I have no doubt that right now, exactly where I'm at in my life, my place is in the home with my babies and my husband. It's so easy to glamorize "something different" and "me time". I need to find my "me time" in the midst of my everyday. How can I shave off a few seconds here, and a minute or two there, and come up with some truely peaceful moments in my day? After all, quite honestly, that's what I'm after. I love my children. I can be around them all day and STILL want to breathe them in at night. I need to learn to be more peaceful and zen and appreciate small moments so my frustration doesn't build so much that I feel the need to get away from the very thing I've always wanted.

It was odd to work at the flower shop and honestly not think about the kids for MINUTES at a time. I was shocked that this was even possible. My entire being is usually so consumed with thoughts of everyone else- how's Denn at work? what do I need to feed Sawyer more of so she'll poop? when should I introduce avocado to Oakley? While working, literally 10 minutes would fly by before I would stop and wonder how my little family was faring without me.

I also realized that anyone can do flowers. Well, almost anyone. They may not be able to add the special touches that I can, but who cares? They're beautiful and stunning I'm raising strong, beautiful, independant, smart, funny, happy children. Nobody can do that better than me. At least not for the two kiddos I've got right now.

Working outside the home? I hated it. And loved it. And, as I reassured my sobbing two year old, I'll never do it again. At least for the next five years. At least.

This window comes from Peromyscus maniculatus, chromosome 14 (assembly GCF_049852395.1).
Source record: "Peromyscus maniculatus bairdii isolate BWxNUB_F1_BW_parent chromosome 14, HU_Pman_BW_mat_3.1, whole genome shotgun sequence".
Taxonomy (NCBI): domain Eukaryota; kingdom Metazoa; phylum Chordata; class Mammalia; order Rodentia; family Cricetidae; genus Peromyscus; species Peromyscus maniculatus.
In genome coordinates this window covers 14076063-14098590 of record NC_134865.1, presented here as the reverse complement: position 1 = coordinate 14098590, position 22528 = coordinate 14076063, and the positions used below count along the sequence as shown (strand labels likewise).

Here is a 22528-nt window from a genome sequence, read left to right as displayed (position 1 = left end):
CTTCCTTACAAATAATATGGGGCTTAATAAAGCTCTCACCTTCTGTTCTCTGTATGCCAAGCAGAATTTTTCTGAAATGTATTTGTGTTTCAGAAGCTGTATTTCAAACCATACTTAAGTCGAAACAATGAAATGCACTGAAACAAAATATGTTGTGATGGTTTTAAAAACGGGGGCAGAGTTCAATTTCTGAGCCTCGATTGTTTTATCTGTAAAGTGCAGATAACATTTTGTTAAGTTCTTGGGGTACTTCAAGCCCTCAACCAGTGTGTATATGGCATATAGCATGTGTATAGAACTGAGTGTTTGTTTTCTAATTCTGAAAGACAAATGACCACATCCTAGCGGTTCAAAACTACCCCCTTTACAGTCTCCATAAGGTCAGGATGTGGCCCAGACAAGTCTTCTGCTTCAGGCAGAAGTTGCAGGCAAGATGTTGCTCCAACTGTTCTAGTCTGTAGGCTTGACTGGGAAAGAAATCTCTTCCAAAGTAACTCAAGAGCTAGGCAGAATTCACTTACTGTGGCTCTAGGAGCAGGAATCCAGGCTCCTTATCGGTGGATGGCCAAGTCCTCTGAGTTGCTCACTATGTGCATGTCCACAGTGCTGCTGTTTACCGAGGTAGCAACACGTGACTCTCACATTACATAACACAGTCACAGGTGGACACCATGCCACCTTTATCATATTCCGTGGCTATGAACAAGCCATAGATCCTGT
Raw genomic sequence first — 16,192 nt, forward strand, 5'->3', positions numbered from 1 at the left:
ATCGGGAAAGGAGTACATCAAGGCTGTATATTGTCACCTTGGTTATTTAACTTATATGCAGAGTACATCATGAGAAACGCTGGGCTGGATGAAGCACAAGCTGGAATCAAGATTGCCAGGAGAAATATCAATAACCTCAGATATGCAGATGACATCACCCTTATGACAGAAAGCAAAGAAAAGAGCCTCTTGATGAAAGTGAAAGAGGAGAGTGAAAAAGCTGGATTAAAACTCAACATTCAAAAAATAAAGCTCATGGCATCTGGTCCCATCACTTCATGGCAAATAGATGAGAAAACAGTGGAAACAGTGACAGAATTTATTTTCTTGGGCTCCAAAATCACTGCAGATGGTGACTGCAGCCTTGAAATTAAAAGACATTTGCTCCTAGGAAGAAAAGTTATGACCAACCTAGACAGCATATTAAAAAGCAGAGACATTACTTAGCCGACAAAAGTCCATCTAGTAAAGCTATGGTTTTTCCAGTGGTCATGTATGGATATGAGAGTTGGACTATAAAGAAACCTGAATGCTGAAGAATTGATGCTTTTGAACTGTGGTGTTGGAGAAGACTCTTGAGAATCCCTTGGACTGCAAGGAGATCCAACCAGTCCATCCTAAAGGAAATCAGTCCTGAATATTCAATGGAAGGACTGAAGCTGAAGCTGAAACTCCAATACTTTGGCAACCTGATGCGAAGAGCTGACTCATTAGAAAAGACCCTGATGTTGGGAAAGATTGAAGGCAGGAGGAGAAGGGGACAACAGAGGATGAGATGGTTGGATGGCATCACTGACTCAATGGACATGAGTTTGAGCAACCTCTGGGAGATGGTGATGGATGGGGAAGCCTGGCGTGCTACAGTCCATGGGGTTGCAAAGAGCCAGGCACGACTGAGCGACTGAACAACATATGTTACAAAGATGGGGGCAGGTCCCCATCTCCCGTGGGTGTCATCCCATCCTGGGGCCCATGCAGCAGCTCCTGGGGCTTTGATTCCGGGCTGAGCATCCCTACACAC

Saturday, February 12, 2011

What a difference a week makes!

Last week I called Heather in tears. My 2yr old and 9 week old have had 3 colds in 6 weeks. We have left the house as a 3some a handful of times and I was/is feeling lonely. Trying to adjust to this wonderful change that is our baby boy, while staying healthy and home.

I don't know about you but I am definitely someone who likes to go, go, go. For years, while working in the fashion industry, I complained about the go,go, go but now I see that I thrived on it. After Lily (my first was born) it took me 6 months to slow my brain down. As the mother of an extremely needy child, Lily came out screaming. She screamed a lot her first year of life. Everytime we got in the car she screamed. Me, so used to go go going would just drive, a bit too quickly, to where ever we we going. We would arrive frazzled and exhausted. When I met Heather, who has a daughter much like my own, I asked her "What do you do when she screams in the car?!". Her response, so simple, but so life changing for me, was "I pull over."....DUH! Why was I always in such a hurry to get to the store, or my parents house, or the library? I was no longer punching a time clock, Lily was/is my time clock. At that moment I started to adjust my thinking. To be what my children need, when they need it. Within reason of course!

Our days started to become more "normal". We planned playdates, visited the library, went to the park. If it was a rough day we canceled, if we had to pull over we were just late. It felt nice to get in a groove. It felt nice to be meeting my childs needs and having adult conversations with other moms. Our groove seemed short lived since when Lily was 13 months old I got pregnant with Dawson. With morning sickness and being tired and our dear friends and almost daily companions moving away, we stayed home more and I focused on getting through each day while still entertaining/growing Lily.